Friday, February 22

Review: BlazBlue Central Fiction [Nintendo Switch eShop]



When I first played BlazBlue Cross Tag Battle last year it was a real eye-opener, and the first new fighting game I’d played in quite some time outside of the likes of the Street Fighter and Mortal Kombat series in quite some time. I was immediately impressed by its fluid movement, relatively easy to understand base controls, and a great variety in its fighter’s styles even though they for the most part used the same moves. Now, the better part of a year later, and having seen some other impressive entries on Switch, we have Central Fiction, a more content-packed iteration that continues to leverage the strength of its predecessor.


As previously while you can generally figure out many of the core basics by simply experimenting a bit a walk through the tutorial is useful, especially as it will point out many of the nuances of what is going on with your various gauges and countering techniques. The inclusion of some character-specific direction is also very useful if you’re looking to dive a bit deeper and maximize what they have to offer. Of course you could also opt to play using Stylish Mode where some of the complications will be watered down for you, in general it’s great that the game will essentially work with you either way since this should allow for players at different skill levels to better be able to enjoy playing together.


If you’re a fan of the series and have been keeping up with the general story there’s no doubt you should love the high-quality voice acting, cinematic cutscenes and hours of new content. If you’re newer to the series you’ll likely feel pretty lost but you can still marvel at the production quality and obvious care that went into it all. It’s, for the most part, thoroughly Japanese in its style, and you’ll be reading English sub-titles, but it can still be some weird fun.


While online play is supported I’d say my attempts to get matched up a few times were spotty at best, and this is a consistent problem for “smaller” online games on Switch as a whole so it isn’t terribly surprising. If you think your enjoyment of the game will hinge on great online play take this into consideration as I’d consider it hit or miss short of you having someone specific in mind you’re hoping to play with and coordinate to play against outside the game. Local play would obviously be the ideal situation though as the large roster of characters and fluid intensity of the game are great against another human.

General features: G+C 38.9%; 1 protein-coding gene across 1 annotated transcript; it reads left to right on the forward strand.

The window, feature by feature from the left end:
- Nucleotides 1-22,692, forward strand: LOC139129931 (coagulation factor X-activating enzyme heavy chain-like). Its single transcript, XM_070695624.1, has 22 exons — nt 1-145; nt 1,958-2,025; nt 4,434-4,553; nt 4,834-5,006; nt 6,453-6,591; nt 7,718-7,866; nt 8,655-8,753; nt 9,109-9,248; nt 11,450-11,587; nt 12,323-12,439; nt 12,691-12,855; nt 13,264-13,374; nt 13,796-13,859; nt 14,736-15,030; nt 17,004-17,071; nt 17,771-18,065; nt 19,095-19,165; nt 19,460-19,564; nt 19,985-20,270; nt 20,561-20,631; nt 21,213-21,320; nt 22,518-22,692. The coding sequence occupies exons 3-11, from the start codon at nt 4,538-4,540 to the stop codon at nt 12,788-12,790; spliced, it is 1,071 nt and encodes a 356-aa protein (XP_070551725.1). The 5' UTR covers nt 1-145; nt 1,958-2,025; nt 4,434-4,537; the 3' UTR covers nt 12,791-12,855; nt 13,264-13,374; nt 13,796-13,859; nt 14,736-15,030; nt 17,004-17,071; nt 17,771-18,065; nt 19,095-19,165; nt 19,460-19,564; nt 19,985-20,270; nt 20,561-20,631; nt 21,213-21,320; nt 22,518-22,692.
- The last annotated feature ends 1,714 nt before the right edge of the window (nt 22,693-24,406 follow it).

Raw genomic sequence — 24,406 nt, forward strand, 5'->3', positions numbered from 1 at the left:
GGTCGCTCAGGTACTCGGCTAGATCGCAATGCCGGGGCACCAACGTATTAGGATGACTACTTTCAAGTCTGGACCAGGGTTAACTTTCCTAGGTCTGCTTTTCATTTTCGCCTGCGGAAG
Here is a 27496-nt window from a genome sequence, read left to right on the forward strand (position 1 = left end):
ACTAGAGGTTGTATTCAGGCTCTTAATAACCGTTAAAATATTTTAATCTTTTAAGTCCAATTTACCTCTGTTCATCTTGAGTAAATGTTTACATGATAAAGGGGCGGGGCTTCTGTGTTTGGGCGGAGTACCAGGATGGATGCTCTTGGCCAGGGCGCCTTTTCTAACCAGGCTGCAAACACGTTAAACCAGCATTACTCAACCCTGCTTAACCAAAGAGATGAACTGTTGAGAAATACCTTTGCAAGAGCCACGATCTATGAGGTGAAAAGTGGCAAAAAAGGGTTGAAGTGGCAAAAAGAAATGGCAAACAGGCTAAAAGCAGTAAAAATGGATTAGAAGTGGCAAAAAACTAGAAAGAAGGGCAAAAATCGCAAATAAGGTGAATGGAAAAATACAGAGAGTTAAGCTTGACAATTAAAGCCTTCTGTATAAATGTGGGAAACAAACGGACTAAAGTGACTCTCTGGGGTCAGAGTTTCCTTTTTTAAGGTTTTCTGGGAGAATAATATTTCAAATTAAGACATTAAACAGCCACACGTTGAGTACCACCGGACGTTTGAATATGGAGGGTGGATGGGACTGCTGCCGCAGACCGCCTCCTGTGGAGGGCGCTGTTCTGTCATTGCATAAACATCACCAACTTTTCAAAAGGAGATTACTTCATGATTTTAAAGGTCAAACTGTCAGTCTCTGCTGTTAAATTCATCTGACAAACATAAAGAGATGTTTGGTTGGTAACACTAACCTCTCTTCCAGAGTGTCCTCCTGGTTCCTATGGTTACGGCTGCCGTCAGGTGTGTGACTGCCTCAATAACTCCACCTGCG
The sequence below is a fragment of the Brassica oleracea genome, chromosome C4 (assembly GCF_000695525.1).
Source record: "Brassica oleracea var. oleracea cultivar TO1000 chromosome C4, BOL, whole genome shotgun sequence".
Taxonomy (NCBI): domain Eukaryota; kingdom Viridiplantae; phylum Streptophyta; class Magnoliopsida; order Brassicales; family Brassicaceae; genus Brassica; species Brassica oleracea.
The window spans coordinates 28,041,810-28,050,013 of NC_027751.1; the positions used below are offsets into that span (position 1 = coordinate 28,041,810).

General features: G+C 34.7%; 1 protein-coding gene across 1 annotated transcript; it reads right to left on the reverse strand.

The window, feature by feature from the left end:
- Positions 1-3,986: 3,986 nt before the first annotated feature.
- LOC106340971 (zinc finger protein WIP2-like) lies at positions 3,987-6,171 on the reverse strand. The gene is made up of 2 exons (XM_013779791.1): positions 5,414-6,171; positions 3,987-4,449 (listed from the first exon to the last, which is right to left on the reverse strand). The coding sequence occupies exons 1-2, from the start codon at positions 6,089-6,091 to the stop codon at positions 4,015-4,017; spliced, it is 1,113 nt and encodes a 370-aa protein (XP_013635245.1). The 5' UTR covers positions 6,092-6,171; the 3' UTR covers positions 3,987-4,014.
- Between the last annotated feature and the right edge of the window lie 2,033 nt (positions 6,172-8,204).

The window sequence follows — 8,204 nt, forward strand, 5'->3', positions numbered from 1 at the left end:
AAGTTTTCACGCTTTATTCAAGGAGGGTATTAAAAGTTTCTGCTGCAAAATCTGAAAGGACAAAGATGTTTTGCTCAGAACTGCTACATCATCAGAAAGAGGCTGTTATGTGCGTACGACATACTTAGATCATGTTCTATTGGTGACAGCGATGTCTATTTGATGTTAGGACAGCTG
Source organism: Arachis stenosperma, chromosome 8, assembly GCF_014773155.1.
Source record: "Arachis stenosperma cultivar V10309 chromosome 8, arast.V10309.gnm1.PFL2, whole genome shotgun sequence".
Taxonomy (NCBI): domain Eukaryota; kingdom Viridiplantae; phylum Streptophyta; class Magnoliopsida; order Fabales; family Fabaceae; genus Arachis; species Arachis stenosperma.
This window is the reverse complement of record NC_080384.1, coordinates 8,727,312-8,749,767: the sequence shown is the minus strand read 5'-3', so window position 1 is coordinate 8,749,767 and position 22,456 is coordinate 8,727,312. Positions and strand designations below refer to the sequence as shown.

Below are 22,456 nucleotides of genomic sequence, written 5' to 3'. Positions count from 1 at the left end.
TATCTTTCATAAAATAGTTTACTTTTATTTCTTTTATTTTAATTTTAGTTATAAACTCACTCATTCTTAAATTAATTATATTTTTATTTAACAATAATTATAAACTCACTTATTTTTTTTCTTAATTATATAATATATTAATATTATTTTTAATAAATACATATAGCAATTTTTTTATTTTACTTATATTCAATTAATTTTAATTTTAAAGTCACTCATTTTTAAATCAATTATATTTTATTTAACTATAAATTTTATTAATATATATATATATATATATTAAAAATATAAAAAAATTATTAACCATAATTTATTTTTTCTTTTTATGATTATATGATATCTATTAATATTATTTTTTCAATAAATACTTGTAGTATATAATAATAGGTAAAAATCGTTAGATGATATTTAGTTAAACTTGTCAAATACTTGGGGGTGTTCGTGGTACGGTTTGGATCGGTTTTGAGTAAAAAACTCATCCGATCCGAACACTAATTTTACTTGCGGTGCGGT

If you’re looking for a rock solid fighting game experience that’s quite approachable and has a large roster of characters that isn’t Smash BlazBlue is very much worth checking out. The more you’d appreciate the various storylines and narrative silliness the more the package has to offer, but the best case scenario would obviously be having someone local to play with to get the most out of it. If you have last year’s Cross Tag Battle it’s a tougher call. There are some nice new characters and nuances to the fighting but I’d say unless you’re interested in the narrative content it may be a stretch. Regardless, it’s a high quality and approachable fighting game that’s a great alternative to the more well-known series out there.

Score: 8.5

Pros:
  • Looks great and plays fluidly
  • Control options and a versatile yet approachable scheme make it playable for novices as well as more veteran players
  • If you’re into somewhat odd Japanese storylines and humor it has plenty of content to work through

Cons:
  • While online play is supported my few attempts at online matchmaking weren’t terribly encouraging
  • If you don’t like reading subtitles the story won’t work for you